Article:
Lu would have to win the DPP primary and defeat Ko before winning the nomination if the DPP was eventually to agree to negotiate with Ko for a better chance to win.
Citing a recent public opinion poll as her endorsement, the former vice president said that despite Ko finishing ahead in overall support, more independent voters favored her over Ko, showing that she had what it takes to garner swing voters’ support, which would be crucial to winning Taipei.
Meanwhile, Yu also played down the importance of age and laughed off the description of him and Lu as “Five Royal Lords,” a mischievous term that takes a jab at their age.
“According to folk tradition, the Five Royal Lords were known for their capability to protect the people and country. In fact, [being described as a Royal Lord] was an honor,” Yu said after he won the party primary on Tuesday.
Like Lu, the former premier, who served as Yilan County commissioner for eight years, also stressed experience over age in politics and highlighted his resolution to win the constituency.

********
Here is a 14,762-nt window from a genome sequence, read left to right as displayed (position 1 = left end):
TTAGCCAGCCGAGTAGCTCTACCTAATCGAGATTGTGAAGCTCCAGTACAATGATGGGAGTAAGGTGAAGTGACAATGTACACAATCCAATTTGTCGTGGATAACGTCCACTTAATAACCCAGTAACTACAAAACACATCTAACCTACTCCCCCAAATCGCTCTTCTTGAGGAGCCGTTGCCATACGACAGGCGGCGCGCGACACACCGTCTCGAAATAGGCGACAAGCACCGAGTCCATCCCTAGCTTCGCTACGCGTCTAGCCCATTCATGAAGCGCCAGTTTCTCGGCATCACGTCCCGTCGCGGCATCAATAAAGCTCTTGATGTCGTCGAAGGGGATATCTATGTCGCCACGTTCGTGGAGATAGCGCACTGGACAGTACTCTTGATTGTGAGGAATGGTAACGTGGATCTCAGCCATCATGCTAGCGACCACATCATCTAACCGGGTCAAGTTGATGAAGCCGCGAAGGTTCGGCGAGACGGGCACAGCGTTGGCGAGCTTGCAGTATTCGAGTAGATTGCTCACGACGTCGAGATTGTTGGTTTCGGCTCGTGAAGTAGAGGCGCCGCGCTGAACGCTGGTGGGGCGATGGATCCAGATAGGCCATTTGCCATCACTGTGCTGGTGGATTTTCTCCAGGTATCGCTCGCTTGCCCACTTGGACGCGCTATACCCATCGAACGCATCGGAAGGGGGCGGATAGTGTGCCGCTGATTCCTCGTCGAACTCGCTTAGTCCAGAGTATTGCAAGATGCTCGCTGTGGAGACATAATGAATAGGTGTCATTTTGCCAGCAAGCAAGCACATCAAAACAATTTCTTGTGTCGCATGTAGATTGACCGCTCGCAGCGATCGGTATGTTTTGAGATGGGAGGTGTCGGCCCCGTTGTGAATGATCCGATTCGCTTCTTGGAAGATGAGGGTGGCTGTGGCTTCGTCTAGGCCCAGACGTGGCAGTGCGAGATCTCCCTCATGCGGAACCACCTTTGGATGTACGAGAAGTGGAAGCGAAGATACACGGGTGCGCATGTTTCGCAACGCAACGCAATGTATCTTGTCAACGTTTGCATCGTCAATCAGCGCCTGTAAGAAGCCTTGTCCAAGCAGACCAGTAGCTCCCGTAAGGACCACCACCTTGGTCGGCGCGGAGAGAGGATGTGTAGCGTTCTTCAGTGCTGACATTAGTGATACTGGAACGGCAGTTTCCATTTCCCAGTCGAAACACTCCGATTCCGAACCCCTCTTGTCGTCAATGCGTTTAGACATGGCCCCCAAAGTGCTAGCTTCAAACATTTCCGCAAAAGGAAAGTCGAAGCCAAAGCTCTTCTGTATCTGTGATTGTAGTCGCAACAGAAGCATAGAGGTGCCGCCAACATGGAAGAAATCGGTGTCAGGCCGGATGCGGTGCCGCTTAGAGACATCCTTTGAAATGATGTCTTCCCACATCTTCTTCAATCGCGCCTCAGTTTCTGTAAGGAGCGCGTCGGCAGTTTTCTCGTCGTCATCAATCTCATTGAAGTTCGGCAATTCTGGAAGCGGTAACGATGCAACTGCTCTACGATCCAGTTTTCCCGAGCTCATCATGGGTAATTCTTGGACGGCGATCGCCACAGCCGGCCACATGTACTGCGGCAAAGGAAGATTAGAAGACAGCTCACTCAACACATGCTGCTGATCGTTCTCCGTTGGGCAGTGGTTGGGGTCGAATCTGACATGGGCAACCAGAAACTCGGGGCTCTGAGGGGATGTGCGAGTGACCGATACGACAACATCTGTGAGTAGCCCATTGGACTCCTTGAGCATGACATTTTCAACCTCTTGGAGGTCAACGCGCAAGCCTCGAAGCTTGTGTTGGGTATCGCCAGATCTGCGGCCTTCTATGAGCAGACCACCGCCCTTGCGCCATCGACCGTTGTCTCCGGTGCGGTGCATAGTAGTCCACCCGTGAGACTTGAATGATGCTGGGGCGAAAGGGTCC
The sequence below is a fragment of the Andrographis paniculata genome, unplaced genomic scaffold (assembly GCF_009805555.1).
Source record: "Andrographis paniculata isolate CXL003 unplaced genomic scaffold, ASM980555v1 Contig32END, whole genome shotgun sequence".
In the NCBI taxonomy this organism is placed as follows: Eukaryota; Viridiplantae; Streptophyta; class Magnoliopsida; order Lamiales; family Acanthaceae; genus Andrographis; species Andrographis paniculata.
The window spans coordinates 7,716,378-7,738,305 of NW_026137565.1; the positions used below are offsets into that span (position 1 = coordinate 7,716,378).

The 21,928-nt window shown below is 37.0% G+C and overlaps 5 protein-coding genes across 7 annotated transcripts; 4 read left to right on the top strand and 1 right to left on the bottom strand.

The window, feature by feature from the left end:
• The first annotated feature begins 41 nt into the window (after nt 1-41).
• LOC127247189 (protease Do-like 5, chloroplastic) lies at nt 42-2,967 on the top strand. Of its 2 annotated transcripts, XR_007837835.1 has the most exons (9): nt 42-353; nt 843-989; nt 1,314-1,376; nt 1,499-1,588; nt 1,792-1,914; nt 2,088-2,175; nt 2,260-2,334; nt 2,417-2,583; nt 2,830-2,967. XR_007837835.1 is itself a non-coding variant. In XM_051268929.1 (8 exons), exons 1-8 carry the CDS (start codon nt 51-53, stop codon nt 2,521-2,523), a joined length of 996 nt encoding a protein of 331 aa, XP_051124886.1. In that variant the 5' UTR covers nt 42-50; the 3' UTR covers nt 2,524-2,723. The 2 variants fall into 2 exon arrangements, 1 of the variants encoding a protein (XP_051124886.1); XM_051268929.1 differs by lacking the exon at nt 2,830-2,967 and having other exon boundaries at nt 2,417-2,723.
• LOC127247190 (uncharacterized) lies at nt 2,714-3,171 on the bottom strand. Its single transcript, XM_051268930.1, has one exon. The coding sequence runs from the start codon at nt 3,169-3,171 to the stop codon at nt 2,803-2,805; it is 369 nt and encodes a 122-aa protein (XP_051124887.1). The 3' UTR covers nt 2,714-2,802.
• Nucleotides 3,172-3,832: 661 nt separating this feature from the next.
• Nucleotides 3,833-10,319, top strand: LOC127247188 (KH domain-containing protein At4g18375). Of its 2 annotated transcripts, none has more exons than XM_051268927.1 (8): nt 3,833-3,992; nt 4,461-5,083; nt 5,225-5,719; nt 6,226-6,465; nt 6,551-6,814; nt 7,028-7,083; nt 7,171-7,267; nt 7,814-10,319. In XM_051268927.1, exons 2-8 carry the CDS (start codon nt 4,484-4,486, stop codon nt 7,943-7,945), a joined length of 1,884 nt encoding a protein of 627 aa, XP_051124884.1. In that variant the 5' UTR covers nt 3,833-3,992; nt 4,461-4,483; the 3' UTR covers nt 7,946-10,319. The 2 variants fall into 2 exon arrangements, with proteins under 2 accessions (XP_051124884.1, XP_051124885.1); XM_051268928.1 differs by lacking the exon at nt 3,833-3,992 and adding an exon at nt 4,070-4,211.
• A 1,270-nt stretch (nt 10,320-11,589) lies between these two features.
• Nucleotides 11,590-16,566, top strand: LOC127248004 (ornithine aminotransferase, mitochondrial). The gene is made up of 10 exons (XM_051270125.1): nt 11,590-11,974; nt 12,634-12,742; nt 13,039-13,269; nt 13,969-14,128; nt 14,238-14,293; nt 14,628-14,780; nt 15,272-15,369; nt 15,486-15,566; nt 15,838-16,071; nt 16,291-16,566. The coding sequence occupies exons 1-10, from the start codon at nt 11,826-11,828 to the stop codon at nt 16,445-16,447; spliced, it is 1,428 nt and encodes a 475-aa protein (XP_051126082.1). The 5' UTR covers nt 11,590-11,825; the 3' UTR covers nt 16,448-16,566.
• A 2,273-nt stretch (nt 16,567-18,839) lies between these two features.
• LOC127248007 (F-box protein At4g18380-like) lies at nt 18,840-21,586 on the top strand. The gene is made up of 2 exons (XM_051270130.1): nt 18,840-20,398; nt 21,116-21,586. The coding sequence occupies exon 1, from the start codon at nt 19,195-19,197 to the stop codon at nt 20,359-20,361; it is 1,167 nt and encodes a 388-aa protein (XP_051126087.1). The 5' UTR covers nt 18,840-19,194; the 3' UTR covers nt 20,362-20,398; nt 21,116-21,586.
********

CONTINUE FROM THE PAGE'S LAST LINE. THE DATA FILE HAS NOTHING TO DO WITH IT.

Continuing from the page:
OVERHAUL NEEDED: The government should improve its agricultural processing capabilities and expand to new markets to limit its reliance on China, an expert said China’s ban on Taiwanese pineapples was “unsurprising,” and Taiwan should have years ago altered its produce export strategies and target customers, experts said. China on Friday abruptly suspended imports of pineapples from Taiwan, saying that it had on multiple occasions discovered “harmful biological entities” on the fruit. Calling it an “unfriendly” move, the Council of Agriculture (COA) said that 99.79 percent of the pineapples sent to China since last year have met China’s import standards. Chiao Chun (焦鈞), the author of Fruits and Politics — A Recollection of Cross-strait Agricultural Interaction Over the Past Decade (水果政治學：兩岸農業交流十年回顧與展望), said that China’s announcement is clearly targeting